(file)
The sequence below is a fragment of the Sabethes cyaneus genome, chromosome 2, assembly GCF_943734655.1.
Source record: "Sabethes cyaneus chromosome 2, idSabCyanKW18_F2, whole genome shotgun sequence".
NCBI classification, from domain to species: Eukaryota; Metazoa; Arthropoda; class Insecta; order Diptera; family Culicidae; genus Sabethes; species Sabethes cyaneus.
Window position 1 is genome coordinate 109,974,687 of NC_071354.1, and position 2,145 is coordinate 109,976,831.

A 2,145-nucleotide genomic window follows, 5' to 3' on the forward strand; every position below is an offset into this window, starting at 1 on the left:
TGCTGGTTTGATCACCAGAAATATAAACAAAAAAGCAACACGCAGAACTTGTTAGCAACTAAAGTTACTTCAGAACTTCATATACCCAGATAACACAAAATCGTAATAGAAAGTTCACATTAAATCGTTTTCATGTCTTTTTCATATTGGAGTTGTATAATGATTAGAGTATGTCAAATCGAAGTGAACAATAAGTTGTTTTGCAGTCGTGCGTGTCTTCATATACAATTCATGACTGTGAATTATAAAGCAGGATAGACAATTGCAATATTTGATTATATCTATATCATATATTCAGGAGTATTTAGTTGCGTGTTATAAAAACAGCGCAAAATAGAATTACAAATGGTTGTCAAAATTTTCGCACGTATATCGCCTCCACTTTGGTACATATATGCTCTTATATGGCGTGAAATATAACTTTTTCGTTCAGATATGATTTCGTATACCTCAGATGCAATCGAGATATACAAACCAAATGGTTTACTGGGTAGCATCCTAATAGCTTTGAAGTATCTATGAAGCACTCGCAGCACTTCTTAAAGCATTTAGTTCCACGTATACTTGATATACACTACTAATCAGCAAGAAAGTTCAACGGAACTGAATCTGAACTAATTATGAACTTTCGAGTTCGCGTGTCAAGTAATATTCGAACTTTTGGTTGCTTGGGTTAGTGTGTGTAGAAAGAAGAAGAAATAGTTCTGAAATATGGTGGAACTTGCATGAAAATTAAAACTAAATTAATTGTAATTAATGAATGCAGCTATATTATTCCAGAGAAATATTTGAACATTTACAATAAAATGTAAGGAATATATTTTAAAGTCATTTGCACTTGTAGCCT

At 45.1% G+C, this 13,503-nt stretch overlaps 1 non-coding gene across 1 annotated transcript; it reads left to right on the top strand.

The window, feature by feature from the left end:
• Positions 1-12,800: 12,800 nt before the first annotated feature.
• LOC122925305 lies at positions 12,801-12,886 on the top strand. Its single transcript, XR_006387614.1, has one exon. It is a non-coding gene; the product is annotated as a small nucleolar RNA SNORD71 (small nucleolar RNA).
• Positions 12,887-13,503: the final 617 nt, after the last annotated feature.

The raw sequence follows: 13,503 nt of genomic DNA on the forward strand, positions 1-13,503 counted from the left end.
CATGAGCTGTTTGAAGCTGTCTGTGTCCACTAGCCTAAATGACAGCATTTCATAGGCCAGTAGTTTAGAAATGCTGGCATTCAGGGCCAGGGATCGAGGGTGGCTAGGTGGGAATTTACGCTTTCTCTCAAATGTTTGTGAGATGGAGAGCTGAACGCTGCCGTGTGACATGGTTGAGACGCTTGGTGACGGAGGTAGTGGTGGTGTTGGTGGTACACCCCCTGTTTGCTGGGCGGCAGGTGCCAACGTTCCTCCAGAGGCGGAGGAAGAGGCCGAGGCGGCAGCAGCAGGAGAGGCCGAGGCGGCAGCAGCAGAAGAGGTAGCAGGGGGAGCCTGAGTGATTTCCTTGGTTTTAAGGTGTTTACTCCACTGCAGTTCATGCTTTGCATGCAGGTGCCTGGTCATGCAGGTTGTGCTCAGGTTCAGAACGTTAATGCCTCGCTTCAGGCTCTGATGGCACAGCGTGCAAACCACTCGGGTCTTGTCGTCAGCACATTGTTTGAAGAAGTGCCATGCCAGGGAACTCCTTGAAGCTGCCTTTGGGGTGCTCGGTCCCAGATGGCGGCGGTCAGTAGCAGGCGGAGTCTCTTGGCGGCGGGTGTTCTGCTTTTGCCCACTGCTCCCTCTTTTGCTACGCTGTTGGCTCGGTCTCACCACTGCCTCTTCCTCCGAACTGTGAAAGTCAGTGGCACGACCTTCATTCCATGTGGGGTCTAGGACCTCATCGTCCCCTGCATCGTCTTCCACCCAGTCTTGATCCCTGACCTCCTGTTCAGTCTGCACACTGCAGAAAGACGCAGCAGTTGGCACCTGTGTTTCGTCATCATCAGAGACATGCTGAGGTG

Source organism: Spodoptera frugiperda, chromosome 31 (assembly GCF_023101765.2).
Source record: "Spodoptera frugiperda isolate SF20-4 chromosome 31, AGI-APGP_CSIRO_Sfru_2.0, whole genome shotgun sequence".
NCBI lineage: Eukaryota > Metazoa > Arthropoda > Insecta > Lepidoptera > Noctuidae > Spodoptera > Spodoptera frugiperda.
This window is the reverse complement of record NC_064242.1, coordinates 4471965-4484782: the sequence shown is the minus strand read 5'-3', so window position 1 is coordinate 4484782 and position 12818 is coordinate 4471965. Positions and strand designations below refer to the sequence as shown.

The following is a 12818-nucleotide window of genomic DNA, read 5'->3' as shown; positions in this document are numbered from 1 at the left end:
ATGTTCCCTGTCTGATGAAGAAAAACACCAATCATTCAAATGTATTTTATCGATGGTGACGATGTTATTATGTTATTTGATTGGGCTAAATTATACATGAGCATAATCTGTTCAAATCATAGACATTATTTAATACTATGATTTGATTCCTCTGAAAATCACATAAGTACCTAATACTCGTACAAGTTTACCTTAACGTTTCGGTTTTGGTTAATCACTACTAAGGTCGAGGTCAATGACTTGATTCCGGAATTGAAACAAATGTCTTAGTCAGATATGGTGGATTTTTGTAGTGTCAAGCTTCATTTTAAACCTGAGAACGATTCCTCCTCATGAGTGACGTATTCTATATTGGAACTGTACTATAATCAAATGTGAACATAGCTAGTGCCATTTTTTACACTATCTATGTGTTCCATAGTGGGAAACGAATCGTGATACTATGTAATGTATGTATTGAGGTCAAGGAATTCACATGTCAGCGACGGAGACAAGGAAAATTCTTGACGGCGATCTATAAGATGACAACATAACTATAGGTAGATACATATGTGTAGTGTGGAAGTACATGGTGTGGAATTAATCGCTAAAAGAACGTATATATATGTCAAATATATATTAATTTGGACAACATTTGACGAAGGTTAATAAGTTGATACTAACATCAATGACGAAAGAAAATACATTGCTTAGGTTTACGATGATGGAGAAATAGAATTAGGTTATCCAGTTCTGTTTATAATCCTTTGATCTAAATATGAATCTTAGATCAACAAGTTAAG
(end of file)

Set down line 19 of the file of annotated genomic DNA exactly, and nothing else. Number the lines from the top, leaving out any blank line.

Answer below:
ATGTTCCCTGTCTGATGAAGAAAAACACCAATCATTCAAATGTATTTTATCGATGGTGACGATGTTATTATGTTATTTGATTGGGCTAAATTATACATGAGCATAATCTGTTCAAATCATAGACATTATTTAATACTATGATTTGATTCCTCTGAAAATCACATAAGTACCTAATACTCGTACAAGTTTACCTTAACGTTTCGGTTTTGGTTAATCACTACTAAGGTCGAGGTCAATGACTTGATTCCGGAATTGAAACAAATGTCTTAGTCAGATATGGTGGATTTTTGTAGTGTCAAGCTTCATTTTAAACCTGAGAACGATTCCTCCTCATGAGTGACGTATTCTATATTGGAACTGTACTATAATCAAATGTGAACATAGCTAGTGCCATTTTTTACACTATCTATGTGTTCCATAGTGGGAAACGAATCGTGATACTATGTAATGTATGTATTGAGGTCAAGGAATTCACATGTCAGCGACGGAGACAAGGAAAATTCTTGACGGCGATCTATAAGATGACAACATAACTATAGGTAGATACATATGTGTAGTGTGGAAGTACATGGTGTGGAATTAATCGCTAAAAGAACGTATATATATGTCAAATATATATTAATTTGGACAACATTTGACGAAGGTTAATAAGTTGATACTAACATCAATGACGAAAGAAAATACATTGCTTAGGTTTACGATGATGGAGAAATAGAATTAGGTTATCCAGTTCTGTTTATAATCCTTTGATCTAAATATGAATCTTAGATCAACAAGTTAAG